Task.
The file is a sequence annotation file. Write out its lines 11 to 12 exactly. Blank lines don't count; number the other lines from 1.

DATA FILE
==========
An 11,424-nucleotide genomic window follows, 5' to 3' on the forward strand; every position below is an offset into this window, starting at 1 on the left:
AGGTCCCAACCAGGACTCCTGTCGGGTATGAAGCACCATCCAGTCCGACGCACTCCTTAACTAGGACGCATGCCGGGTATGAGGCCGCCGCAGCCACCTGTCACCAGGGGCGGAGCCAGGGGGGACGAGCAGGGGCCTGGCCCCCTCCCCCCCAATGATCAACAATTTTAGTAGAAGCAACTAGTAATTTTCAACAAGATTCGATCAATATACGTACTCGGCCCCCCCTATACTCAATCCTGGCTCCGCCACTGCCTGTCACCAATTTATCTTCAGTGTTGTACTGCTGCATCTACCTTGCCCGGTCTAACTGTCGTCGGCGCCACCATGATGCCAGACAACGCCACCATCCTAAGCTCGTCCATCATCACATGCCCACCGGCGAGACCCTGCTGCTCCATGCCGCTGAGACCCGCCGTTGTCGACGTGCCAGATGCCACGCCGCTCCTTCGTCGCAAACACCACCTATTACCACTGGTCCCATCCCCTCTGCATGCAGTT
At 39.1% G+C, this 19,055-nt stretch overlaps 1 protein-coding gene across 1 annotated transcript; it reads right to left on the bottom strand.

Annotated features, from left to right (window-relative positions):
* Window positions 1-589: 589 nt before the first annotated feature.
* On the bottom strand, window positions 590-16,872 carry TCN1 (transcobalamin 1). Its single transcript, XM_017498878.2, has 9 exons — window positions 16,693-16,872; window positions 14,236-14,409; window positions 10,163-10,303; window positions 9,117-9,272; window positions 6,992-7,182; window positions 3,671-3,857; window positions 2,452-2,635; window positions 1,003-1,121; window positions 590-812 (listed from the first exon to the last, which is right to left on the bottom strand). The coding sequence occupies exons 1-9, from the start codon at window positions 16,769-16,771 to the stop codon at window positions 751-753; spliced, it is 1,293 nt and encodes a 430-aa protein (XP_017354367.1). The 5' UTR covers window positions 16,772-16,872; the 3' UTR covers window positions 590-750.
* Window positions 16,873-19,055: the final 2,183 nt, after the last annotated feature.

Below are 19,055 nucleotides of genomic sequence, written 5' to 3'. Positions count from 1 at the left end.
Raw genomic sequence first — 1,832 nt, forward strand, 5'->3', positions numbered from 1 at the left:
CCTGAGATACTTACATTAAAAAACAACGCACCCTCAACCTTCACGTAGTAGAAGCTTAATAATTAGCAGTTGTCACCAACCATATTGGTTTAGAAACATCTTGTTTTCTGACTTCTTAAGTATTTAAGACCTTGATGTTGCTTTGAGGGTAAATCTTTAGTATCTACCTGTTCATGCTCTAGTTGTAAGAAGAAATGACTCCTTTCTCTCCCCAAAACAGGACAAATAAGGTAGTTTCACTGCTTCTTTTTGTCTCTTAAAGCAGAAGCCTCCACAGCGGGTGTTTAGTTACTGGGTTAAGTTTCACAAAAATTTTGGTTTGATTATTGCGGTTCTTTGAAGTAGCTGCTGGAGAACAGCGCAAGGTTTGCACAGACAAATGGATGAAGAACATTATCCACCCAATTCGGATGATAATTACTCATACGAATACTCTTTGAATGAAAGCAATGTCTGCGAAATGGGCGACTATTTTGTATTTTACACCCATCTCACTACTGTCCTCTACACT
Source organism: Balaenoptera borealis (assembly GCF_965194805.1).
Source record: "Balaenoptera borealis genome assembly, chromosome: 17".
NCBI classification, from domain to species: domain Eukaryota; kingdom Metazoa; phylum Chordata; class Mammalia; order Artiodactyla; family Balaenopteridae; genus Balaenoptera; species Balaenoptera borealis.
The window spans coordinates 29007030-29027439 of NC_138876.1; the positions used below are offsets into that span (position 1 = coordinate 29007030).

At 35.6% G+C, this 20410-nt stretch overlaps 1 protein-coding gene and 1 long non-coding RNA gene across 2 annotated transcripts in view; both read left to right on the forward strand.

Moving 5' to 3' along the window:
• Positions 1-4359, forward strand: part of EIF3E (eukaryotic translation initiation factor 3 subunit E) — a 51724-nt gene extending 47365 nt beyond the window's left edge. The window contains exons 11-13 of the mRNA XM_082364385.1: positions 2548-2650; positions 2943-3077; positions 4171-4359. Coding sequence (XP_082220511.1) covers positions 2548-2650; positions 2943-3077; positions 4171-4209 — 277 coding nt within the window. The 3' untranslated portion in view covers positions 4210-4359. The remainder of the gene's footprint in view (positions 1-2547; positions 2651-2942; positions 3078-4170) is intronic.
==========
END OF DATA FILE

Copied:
Source organism: Balaenoptera borealis (assembly GCF_965194805.1).
Source record: "Balaenoptera borealis genome assembly, chromosome: 17".